Posts tagged: Tim Kennedy

Radio, TV, Books, Music

By , March 1, 2017 3:24 pm

Hi all!

Lots to catch up on here.  I got the chance to do a few local music and radio shows last month with some of my favorite musicians in town:

Tim Kennedy band on KNKX:  Tim has gotten pretty regular mention on this site for good reason, he has been a significant positive influence on me since I started playing music professionally.  In addition, I’ve listened to 88.5 since I was a boy, sometimes recording jazz overnight onto cassette tapes, so this show had an added personal importance.

Polyrhythmics on Artzone with Nancy Guppy:  I performed on Artzone with Theoretics several years ago, but never put up the footage.  Artzone is a program that’s really valuable to Seattle arts and culture, in my opinion.  I first started playing closer attention to it when there was a really endearing segment with Nancy and Bill Frisell

In addition, Theoretics were chosen to a part of Playback, the Seattle Public Library’s program that promotes and supports local music and artists.  There are a lot of great bands involved, so check it out!

All of these organizations, as well as ones I’ve talked about in the past like Seattle Art Museum and KEXP, are doing really essential work in nurturing local music.  I’m thankful to be working with them occasionally and, in turn, want to support them as best as I can!

I finished the My Life with Earth Wind and Fire, the autobiography of Maurice White, and found it to be beautiful; White was a passionate musician with a vision, and the trajectory of his life made for a moving story.  

I’m now reading Straight Life: the autobiography of Art Pepper.  I would venture to say it is much darker than White’s autobiography, and there are many tragic parts of Pepper’s life that the book covers, but it is just as moving.  The things that were done to Pepper and the things he did to himself and others are hard to read about at times, and the book has changed the way I look at the musicians and music of the 50’s and 60’s.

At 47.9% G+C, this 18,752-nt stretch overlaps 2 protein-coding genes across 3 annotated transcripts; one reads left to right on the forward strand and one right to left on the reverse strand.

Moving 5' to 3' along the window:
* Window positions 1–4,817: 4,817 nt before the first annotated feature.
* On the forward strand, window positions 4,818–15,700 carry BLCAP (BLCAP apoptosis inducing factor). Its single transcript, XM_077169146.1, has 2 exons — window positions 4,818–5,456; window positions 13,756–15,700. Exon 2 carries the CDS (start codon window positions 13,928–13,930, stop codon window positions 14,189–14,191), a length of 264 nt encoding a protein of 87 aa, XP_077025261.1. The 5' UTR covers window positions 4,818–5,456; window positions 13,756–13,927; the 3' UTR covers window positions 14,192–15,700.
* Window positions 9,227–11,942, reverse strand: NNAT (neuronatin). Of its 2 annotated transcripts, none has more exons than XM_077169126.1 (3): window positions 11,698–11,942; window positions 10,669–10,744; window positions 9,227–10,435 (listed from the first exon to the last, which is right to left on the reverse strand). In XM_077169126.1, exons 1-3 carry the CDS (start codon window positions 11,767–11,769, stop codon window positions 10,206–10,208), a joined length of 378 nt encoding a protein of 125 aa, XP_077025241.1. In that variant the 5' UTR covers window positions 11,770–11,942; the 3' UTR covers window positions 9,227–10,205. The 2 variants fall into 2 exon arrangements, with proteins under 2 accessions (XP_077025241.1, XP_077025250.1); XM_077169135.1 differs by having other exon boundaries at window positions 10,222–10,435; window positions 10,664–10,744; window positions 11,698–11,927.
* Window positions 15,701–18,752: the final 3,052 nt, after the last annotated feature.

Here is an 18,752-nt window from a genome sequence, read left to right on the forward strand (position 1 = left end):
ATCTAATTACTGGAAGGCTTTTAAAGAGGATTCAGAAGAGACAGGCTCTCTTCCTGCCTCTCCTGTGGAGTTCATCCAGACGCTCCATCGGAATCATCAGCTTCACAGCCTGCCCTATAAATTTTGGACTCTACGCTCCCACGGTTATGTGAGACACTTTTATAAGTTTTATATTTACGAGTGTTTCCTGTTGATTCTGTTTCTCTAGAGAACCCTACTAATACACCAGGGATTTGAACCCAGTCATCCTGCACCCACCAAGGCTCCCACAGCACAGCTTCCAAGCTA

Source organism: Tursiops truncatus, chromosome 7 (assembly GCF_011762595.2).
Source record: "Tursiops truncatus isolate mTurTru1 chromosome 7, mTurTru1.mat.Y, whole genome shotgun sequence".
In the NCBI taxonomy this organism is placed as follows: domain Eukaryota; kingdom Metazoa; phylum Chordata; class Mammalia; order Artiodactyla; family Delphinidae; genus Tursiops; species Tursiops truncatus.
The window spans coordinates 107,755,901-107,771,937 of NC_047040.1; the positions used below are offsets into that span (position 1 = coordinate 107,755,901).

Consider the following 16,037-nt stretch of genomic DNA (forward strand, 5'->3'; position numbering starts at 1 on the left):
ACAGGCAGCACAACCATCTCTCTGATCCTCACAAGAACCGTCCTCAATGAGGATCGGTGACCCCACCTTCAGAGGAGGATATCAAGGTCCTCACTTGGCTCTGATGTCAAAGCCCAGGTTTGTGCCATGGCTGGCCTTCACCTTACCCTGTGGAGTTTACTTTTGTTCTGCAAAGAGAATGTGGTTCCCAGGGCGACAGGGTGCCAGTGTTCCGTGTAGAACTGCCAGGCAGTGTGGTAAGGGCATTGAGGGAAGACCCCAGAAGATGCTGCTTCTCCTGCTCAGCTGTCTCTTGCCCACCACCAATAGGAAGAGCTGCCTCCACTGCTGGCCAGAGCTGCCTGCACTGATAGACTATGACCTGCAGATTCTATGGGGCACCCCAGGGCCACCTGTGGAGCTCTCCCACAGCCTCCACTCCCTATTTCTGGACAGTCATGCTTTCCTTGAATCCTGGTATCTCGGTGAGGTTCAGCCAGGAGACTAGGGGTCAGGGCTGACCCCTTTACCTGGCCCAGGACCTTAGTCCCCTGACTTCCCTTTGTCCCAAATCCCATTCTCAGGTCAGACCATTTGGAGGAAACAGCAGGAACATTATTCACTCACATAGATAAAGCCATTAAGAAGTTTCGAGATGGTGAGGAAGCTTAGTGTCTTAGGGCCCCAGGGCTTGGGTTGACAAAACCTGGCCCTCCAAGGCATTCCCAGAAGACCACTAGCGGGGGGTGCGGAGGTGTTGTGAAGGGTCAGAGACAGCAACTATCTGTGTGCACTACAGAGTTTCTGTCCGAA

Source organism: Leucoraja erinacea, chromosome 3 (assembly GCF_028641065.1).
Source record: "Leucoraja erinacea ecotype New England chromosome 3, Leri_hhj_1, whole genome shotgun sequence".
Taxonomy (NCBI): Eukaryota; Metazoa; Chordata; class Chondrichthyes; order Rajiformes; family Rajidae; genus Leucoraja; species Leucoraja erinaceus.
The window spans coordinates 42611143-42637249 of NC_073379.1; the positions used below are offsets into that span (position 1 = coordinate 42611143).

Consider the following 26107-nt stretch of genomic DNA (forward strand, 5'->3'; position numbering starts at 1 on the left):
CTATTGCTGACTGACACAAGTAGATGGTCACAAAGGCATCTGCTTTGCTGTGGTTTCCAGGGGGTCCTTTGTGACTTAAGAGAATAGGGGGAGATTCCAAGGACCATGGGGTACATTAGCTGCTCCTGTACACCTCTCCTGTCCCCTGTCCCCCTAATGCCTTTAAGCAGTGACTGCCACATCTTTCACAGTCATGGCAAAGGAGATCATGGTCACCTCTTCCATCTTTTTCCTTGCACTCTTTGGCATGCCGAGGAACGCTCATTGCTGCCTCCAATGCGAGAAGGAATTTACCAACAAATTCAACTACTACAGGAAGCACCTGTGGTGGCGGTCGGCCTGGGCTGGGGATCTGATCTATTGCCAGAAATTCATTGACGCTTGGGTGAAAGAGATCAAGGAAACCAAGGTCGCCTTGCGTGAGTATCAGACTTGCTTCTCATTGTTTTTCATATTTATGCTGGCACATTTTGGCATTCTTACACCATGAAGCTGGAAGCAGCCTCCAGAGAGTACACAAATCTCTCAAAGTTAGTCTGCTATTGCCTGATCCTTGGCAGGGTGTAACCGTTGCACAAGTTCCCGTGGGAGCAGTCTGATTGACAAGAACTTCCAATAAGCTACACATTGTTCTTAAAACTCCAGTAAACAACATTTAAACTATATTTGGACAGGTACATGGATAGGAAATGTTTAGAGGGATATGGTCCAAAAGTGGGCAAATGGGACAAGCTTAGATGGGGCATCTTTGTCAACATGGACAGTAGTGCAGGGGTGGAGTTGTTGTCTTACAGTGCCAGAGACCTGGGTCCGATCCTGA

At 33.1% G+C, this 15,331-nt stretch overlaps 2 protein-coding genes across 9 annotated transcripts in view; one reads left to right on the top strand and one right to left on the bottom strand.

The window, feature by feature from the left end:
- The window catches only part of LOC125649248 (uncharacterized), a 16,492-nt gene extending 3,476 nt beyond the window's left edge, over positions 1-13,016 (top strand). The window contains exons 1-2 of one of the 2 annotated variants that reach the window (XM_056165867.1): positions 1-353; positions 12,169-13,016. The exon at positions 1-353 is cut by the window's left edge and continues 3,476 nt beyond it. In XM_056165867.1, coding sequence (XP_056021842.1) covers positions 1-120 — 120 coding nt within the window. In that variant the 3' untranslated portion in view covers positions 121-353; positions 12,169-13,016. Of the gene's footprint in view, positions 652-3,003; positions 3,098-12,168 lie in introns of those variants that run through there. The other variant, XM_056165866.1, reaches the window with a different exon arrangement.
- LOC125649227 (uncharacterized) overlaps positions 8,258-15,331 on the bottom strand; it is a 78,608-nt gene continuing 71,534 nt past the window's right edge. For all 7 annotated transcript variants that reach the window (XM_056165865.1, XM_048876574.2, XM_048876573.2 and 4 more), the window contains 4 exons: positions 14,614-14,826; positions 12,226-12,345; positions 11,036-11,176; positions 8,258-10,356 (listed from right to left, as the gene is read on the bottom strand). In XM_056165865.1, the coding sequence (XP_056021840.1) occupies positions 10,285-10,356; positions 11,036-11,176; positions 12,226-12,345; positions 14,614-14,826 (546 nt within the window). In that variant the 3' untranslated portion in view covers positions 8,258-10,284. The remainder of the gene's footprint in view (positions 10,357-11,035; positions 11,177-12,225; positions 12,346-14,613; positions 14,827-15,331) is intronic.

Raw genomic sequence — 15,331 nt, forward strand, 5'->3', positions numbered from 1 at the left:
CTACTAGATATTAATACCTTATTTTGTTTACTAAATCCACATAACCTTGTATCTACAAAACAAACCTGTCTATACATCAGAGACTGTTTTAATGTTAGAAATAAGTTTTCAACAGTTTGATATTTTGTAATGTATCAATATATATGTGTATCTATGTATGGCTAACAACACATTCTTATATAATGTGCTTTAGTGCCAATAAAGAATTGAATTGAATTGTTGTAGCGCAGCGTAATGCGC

That’s it for now, hopefully more to come soon!

Jazz Shows

By , June 15, 2015 12:18 pm

I had the opportunity to bounce around a bit this weekend, and really wanted to hear some jazz, so I went to several shows/sessions that I absolutely loved this weekend:

Brass Tacks in Georgetown with Ron Weinstein, Jeff Johnson, and Mike Stone:  I had heard about Brass Tacks before; I think Darian Asplund has had some gigs there, and I had seen Ron’s name attached to it too, but I had never been there.  I really like the playing of all three of these guys, and they are some of the nicest, most fun musicians to hang out with and talk to as well.  In addition, the restaurant is really nice, and although I didn’t try any of the food, it looked delicious.  One of the owners, Skylar, was constantly walking around, shaking hands and checking in on tables, and introduced himself to me, then, after a nice conversation, offered me another beer while I watched the guys play.  Even though the gig is, for all intents and purposes, a background music gig for a dinner crowd, it’s a great time.